The song has just been created in Broadway by the brothers George and Ira Gershwin for the musical Girl Crazy. The young Ethel Merman performs it on stage while Red Nichols conducts the band surrounded with exceptional young musicians including Benny Goodman, Jimmy Dorsey, Gene Krupa and Glenn Miller. He will retain on the other hand his official vocalist Dick Robertson for the studio version.
19 Irving Mills (Manhattan (NY ) 1894 – Palm Springs (CA)1985)
Without being a good composer or even a true musician, he had on the other hand some financial means which enabled him to invest in the quest
of new talents. He was especially behind of the success of several songwriters as Sammy Fain, Hoagy Carmichael, Dorothy Fiels or Jimmy
McHugh and contributed to launch artists' career so prestigious as Duke Ellington, Cab Calloway, Jack Teagarden, Benny Goodman, etc...
He was also the first one to make record together white and black musicians. Mills was almost unaware of the music theory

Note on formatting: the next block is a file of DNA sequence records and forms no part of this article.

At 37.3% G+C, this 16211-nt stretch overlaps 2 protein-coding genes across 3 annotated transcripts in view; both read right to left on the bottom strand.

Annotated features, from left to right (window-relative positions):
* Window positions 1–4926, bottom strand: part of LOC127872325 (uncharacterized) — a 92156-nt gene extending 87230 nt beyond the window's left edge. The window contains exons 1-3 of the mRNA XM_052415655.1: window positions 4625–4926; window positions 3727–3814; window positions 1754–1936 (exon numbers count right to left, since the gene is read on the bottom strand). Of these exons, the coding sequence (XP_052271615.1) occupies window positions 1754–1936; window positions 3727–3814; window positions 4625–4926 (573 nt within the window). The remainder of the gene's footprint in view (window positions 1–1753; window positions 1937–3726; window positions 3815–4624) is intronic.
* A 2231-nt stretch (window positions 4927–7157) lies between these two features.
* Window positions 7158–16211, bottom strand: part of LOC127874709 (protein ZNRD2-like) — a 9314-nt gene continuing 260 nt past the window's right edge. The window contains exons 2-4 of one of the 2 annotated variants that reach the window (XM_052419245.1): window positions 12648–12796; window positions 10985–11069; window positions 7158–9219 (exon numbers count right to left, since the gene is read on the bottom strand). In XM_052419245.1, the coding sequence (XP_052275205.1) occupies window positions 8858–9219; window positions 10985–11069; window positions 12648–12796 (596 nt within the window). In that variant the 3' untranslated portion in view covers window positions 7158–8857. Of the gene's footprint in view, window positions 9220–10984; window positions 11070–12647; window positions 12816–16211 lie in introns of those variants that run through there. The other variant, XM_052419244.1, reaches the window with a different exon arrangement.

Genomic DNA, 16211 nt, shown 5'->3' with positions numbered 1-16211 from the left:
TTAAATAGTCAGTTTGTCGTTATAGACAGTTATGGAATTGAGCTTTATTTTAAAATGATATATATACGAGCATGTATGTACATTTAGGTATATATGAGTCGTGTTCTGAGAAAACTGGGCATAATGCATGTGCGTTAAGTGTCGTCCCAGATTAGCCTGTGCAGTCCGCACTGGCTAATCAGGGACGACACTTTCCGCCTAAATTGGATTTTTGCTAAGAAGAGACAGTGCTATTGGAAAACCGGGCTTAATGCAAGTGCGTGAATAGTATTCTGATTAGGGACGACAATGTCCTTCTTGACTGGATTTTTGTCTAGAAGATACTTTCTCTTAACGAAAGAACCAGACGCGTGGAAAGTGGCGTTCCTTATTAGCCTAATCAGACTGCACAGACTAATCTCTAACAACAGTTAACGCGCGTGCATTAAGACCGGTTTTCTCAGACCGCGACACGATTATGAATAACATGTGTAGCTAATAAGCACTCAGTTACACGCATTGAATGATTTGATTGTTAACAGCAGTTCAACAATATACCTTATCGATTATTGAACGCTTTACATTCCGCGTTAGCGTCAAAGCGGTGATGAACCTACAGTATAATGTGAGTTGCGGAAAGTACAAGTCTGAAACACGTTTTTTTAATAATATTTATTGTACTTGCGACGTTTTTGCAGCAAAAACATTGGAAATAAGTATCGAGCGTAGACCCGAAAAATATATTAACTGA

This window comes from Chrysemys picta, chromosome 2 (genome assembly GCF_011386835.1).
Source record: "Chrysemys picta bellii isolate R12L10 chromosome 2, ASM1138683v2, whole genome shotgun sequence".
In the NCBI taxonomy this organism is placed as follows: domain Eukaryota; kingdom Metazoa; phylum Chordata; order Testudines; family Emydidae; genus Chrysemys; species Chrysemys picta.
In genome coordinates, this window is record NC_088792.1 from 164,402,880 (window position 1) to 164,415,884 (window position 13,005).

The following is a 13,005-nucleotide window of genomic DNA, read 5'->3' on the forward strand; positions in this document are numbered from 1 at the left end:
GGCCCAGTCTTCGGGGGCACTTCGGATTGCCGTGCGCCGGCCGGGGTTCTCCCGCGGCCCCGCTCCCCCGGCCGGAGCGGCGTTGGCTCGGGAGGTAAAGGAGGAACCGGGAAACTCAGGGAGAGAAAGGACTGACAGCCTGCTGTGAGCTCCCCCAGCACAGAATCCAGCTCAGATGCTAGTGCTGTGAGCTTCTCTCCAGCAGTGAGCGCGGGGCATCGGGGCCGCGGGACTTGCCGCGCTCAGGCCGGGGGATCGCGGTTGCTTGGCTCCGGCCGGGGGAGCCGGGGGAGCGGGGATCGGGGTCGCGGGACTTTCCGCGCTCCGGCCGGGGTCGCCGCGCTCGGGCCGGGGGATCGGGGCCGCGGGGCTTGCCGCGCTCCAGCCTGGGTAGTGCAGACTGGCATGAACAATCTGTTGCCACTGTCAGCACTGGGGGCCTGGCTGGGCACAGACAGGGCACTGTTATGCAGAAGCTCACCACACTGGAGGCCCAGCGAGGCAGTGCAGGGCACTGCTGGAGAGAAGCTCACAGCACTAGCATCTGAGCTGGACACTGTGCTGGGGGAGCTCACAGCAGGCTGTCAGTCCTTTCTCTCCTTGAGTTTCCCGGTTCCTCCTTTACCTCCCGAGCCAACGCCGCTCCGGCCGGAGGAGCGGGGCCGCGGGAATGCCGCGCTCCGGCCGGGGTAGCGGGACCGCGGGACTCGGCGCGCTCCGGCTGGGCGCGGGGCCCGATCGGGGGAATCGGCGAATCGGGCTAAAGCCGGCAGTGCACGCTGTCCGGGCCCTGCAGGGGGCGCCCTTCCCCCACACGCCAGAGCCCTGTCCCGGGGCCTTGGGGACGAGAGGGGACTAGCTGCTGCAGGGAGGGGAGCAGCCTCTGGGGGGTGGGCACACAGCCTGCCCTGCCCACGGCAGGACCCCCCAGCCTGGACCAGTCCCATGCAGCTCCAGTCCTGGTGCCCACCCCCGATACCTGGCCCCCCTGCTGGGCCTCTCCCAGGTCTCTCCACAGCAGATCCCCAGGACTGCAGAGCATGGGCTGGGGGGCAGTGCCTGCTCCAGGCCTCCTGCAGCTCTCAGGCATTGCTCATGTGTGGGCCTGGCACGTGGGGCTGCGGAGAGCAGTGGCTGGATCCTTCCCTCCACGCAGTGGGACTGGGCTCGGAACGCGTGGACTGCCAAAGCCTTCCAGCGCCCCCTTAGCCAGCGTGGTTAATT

but he spent his evenings at the Cotton Club and possessed a real knack to pick up the track that would become a hit. Concerned about supporting a
high level musical spirit to the Cotton Club, he formed his own group the Mills Blue Rhythm Band, which proved to be a real incubator for young
The essential hits of 1930 (4)
20 1 - Gus Arnheim feat. Bing Crosby – It must be true 3:08 (Harry Barris,
Gus Arnheim, Gordon Clifford)
Guys Arnhem and his band enlivened at the time the evenings of the Cocoanut Grove
in Hollywood. They had become so popular owing to their numerous radio programs
that it took only a few months to Bing Crosby to assert himself as a real star.
2 - Ruth Etting – Ten Cents a dance 3:16 (Lorenz Hart, Richard Rodgers)
This song telling the moods of a taxi-dancer was introduced in Simple Simon,
a musical released on Broadway in 1930. Lee Morse had to perform it
on stage but Ruth Etting was finally preferred by the producer Florenz Ziegfeld.
3 - The California Ramblers – Wally Edwards & His Orchestra feat. Elmer
Feldkamp – Dream Girl 3:09 ()
Formed in 1921 in Ohio instead of California, the Ramblers were one of the most
prolific groups of the decade welcoming by the way young musicians as Red Nichols
or the Dorsey brothers.
4 - Hoagy Carmichael – Up a Lazy River 3:18 (Hoagy Carmichael, Sidney Arodin)